Your favorite customer calls you and wants you to complete a job. You have a dilemma—you can’t complete it in a timely manner, but want to keep this client happy. Good news: Your old buddy, Mark Jones, can handle the work for you as a subcontractor. The job will get done, you’ll maintain your good relationship with the client, and everyone will be happy.
Hiring a subcontractor may be a great solution to your problem. But before you hire Mark or any other contractor, follow these pointers.
1. Make the contractor give it up. Mark may be a good buddy, but he may not want to tell you everything—especially his tax ID information. (If a contractor balks at supplying his business information, he may not want to claim the income on his taxes.)
Make sure the contractor completes Form W-9, Request for Taxpayer Identification Number and Certification, and actually returns the form to you before beginning the work. (You may find it more difficult to collect this information later, especially after the contractor been paid.) Form W-9 asks for the contractor’s name, business name, Taxpayer Identification Number, and type of business entity (sole proprietorship, corporation, etc.). The contractor also has to certify that they don’t owe backup withholding to the Internal Revenue Service.
Why is Form W-9 so important? You need the W-9 to document the contractor payment with the contractor with the IRS. Once the contractor returns the W-9 to you, keep it on file. You’ll need it at the end of the year when you give the contractor a 1099-MISC, showing the amount you paid for all work completed. You’ll also send Form 1096 to the IRS, which summarizes all 1099 forms you sent to any contractor.
2. Get the details of the job in writing. You may hesitate to make your old friend sign a contract that spells out the scope of the work, the total cost, who pays for materials, a time frame for completion, and cancellation policies. But a contract can actually help preserve your relationship. And any true professional should be happy to sign an agreement, which can help protect all parties.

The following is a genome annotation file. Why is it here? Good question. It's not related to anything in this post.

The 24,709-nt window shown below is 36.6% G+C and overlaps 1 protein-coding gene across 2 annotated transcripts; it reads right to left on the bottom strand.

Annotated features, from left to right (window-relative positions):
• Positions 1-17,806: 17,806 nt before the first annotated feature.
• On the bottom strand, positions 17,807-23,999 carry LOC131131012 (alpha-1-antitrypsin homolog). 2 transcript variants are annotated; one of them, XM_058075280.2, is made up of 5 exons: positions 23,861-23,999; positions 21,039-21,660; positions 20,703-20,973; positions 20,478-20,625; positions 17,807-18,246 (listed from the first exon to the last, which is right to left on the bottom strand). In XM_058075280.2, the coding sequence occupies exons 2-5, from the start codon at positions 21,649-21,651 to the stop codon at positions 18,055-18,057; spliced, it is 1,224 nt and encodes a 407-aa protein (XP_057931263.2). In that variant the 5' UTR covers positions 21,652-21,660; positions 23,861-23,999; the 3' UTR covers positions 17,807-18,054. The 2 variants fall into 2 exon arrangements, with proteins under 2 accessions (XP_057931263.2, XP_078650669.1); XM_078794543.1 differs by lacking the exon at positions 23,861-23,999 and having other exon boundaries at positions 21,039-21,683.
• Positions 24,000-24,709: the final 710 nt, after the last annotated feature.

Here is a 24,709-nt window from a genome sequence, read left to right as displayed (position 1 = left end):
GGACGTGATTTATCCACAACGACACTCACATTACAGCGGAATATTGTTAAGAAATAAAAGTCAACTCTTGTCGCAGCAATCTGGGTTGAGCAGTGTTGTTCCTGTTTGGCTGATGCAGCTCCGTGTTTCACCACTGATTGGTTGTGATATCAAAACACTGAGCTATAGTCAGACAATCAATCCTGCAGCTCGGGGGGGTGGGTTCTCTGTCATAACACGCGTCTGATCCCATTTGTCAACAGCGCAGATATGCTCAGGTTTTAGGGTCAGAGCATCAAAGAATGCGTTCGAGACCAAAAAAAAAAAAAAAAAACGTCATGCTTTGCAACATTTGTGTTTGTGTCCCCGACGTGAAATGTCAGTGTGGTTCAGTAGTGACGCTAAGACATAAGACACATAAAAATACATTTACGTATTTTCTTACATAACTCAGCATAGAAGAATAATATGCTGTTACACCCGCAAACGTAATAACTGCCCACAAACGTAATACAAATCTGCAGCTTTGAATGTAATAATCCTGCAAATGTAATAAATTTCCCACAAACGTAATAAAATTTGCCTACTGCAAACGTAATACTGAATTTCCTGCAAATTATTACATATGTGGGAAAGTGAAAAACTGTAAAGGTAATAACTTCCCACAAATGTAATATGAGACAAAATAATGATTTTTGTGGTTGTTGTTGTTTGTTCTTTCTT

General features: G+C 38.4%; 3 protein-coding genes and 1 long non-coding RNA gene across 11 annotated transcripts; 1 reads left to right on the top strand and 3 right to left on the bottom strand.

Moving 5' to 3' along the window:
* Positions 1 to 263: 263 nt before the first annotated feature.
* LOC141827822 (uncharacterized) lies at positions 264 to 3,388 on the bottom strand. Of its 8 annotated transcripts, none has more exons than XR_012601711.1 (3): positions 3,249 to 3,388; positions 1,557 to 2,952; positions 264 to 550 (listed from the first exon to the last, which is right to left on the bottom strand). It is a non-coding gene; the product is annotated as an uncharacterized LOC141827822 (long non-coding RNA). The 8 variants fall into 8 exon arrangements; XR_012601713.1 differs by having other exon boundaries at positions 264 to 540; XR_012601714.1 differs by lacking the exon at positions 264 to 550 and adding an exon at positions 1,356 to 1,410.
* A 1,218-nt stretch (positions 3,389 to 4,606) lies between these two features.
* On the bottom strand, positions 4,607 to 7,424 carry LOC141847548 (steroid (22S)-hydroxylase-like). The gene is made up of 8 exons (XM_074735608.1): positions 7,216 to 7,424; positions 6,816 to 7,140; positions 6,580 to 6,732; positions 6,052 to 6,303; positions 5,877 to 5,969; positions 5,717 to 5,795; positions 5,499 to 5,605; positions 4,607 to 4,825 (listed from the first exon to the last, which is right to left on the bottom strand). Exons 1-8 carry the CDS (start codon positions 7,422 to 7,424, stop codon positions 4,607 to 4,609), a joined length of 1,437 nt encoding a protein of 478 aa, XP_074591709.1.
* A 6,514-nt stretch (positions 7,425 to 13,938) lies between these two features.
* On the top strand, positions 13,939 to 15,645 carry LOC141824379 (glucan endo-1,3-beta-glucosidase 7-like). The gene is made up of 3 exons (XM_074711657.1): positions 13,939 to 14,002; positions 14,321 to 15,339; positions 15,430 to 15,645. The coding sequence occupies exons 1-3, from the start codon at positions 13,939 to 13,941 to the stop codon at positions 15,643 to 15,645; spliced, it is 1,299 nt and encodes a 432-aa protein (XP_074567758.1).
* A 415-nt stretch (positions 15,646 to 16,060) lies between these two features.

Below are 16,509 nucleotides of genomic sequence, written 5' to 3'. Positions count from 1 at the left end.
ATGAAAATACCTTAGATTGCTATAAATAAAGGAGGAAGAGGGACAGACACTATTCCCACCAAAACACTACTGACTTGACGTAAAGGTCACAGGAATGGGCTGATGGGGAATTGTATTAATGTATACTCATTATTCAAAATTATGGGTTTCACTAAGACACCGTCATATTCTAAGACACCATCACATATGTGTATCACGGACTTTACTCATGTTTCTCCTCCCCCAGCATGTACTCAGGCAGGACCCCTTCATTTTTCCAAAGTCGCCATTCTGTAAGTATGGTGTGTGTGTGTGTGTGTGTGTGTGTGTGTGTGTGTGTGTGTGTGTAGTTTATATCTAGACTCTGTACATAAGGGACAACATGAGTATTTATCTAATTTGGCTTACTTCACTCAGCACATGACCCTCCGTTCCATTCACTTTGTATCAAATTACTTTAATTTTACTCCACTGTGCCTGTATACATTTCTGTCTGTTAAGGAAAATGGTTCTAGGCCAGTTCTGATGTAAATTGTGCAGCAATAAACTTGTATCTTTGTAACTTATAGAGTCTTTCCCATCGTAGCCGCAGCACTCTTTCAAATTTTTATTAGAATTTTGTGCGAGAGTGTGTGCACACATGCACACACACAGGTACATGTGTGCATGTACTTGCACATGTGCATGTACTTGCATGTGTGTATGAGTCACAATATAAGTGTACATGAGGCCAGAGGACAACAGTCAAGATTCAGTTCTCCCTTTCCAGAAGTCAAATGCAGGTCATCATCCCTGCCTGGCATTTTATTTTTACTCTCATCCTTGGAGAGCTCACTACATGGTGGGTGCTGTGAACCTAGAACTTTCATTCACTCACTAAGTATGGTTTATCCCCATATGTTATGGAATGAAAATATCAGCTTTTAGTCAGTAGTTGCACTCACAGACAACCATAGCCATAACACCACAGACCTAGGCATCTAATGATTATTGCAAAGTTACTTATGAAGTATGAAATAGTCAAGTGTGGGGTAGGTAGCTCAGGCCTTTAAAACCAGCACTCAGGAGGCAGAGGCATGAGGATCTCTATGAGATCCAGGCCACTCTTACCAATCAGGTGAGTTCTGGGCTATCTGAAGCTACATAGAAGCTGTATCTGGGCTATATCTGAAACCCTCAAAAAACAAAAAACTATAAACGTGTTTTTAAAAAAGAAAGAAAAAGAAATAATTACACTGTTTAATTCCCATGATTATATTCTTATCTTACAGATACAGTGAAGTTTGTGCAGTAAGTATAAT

3. Make sure your contractor has the proper insurance. Ask the contractor for a copy of their liability insurance and certificate of worker’s compensation. Check the dates of coverage and make sure the contractor is currently covered, and contact your insurance company to make sure the subcontractor’s liability limits are adequate.
4. Make sure that your contractor is really a contractor—and not an employee of your business. You may have hired Mark to do just one job, but are you providing detailed instruction, tools, and other supplies? If so, the IRS might question the relationship and consider him an employee, leaving you on the hook for unpaid payroll taxes and penalties.
How do you determine whether a worker is a contractor or an employee? The IRS has set up Common Law Rules to help answer these questions and determine your next steps. (If you’re still not sure, you can also file Form SS-8 to request the IRS’s help with a determination of worker classification, but it can take up to six months to get an answer.)
Hiring a subcontractor can be a great way to keep your business moving forward and maintain your good business relationships with customers. Just make sure to protect yourself in the process.
What else should you do before hiring a subcontractor?
Published: September 3, 2013